This task force includes: campus architect Clayton Halliday, assistant professor of community and regional development Ryan Galt; and associate director of Student Housing Mike Sheehan, to name just a handful of those dedicated to finding a middle ground. The task force serves primarily to plot a new vision of the Domes community and how it will support Davis’ sustainability objectives. The effort has been termed “Domes 2.0”.

The answer to the question as to whether the Domes eviction is a harsh necessity or a case of power abuse is still up in the air. The answers to the questions about whether this affects enough students and whether the renovation money can be put to better use are still debatable.

But the real pressing question which I know is on everyone’s mind is, if the creators of the Domes set out to replicate the Shire from the Lord of the Rings (which I’m quite positive they did as made apparent by all the greenery and the dome shaped housing). Why is it than, that the land is called “Baggins End” instead of “Bag End” as it is titled in the book?



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6 thoughts on “End of the Line For the Domes?”

  1. Davis Native

    The Domes have been falsely portrayed as costly to fix, when in fact they have been self-funded through rents since their inception in 1972.

    In 2006, Student Housing doubled their administrative charges for the program from $10k to $20k per year (roughly 1/3 of the budget). Students were told at that time they were being charged an additional $10k/year for “long-term planning”…Student Housing took the money, but where’s the long-term planning?

    Student Housing refuses to take responsibility for planning they failed to perform and for the $40k in admin charges levied to the program over the past 4 years; they refuse to account for the weekly activities of the staff person who gets 40% of her salary paid by the Domes and Tri-Coop programs, and is broadly considered to be incompetent…too bad it’s impossible to get fired on campus.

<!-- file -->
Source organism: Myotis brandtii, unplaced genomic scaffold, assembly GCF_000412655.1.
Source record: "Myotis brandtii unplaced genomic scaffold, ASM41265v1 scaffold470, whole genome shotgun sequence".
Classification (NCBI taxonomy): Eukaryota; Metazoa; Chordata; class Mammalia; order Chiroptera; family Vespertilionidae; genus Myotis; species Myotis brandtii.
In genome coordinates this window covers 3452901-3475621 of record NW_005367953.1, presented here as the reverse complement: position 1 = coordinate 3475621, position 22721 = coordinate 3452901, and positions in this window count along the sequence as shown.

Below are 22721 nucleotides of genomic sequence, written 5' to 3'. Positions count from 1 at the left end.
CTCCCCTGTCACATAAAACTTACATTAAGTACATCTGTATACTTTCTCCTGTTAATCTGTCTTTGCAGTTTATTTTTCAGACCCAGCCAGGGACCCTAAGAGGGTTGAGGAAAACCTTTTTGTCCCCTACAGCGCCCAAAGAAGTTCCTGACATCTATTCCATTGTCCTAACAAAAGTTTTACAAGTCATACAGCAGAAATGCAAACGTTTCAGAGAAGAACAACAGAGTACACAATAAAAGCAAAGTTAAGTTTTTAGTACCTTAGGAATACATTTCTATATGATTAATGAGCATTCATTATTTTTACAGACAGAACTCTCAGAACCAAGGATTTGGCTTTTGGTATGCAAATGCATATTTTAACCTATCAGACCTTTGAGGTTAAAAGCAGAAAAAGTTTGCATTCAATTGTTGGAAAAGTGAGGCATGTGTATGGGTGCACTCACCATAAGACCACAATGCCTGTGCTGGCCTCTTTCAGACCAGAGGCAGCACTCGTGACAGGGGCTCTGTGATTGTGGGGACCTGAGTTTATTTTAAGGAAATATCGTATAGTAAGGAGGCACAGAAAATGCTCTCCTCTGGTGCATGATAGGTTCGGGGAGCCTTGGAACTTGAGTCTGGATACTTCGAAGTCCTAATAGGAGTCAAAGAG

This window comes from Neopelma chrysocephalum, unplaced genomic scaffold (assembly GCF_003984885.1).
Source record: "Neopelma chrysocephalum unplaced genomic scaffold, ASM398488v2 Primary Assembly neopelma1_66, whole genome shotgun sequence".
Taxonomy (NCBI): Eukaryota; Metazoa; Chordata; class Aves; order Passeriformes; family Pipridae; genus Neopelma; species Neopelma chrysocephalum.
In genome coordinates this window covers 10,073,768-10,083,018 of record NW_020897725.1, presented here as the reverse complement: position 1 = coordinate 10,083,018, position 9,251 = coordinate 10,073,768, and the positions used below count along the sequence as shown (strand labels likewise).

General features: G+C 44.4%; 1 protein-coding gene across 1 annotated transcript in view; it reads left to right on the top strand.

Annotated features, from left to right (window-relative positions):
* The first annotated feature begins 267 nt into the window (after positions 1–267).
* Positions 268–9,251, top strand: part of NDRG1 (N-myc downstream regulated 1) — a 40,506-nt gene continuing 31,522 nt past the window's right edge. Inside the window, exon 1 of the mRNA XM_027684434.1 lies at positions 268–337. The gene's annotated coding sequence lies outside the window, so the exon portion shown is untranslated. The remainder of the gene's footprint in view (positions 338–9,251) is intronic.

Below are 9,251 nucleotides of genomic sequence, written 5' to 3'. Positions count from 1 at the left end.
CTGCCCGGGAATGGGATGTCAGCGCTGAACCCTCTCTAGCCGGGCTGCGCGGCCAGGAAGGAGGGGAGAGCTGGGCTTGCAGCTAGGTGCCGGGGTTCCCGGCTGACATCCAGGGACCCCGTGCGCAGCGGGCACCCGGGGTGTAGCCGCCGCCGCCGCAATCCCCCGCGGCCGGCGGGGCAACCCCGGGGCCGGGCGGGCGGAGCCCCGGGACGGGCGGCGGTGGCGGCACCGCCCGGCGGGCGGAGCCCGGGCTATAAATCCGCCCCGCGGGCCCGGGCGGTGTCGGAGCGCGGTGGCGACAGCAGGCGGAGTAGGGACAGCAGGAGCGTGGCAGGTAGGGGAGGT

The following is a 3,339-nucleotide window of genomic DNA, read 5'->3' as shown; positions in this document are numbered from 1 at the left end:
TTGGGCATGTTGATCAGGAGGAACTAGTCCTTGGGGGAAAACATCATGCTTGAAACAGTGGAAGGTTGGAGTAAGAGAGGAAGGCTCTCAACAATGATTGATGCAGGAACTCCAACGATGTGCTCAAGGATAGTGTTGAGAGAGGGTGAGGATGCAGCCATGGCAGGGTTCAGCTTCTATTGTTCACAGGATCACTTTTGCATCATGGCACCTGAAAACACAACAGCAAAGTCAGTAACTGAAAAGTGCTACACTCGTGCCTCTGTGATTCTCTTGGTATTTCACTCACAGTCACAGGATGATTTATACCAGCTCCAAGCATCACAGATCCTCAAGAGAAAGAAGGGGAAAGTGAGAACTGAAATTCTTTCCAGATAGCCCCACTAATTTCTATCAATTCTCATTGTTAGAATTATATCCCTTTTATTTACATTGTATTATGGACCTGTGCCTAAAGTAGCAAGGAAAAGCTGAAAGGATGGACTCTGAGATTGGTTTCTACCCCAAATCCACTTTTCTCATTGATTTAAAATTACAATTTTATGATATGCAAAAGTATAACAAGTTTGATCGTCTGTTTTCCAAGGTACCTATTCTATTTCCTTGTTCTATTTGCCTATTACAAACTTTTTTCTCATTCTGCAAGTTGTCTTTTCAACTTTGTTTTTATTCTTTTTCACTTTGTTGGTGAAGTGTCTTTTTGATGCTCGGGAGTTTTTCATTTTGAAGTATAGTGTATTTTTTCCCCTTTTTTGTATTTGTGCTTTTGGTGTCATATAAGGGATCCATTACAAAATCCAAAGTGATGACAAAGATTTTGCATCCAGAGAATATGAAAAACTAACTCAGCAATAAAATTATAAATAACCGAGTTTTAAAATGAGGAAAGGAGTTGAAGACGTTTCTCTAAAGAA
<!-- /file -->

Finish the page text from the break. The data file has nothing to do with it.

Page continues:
Like Student Housing, you’d be able to cite health and safety problems if you had neglected to keep up your rental property for 4 years. This isn’t a budget problem; it’s a management problem. Join w/ the residents of the Domes and demand that our public servants get off their asses and provide the services they promise!

  2. butterfly

    This article is full of misinformation. Even Student Housing only estimates the costs of ADA compliance at $308,000 (not 1 million). I’m appalled that the writer of this article spread more misinformation to other students at the university via the interview process. I’m further appalled that the writer of this article failed to even contact anyone at the Domes. Please check out a much more researched article at: http://www.newsreview.com/sacramento/content?oid=1936161.

  3. dlemongello

    I read with great interest the article you just referred to above. It says a million. Yes it is all inflated of course, what do you expect from a top heavy system full of wasteful bureaucrats? I hope the task force can accomplish something good.

  4. JustSaying

    [b]Amani[/b], whose responsibility has it been to maintain these buildings since 1972? Makes a big difference in deciding which party deserves our support in the current dispute.

    How about code-compliant, replacement tiny houses for the area? A couple a year. Cutting edge innovation and education opportunities. Keep the best of the old domes for historical and research purposes. Instead, now, you wanna give it away? Well, pave Bag End and put up a parking lot. Don’t it always seem to go….

  5. E Roberts Musser

    JS: “Amani, whose responsibility has it been to maintain these buildings since 1972? Makes a big difference in deciding which party deserves our support in the current dispute.”

    From what I have read, it is the students’ responsibility to maintain the domes – up to a point. Maintenance of major structural soundness, that sort of thing, would not be considered normal maintenance the students would be responsible for. Interesting question tho…

  6. Mr.Toad

    The irony! Village Homes residents and other west davis people block West Village from using Russell Blvd. The university takes traffic by domes, doesn’t want people to say what is this weird scene when the parents visit, and gets rid of the domes. Bottom line one alternative 60’s-70’s housing development helps kill another.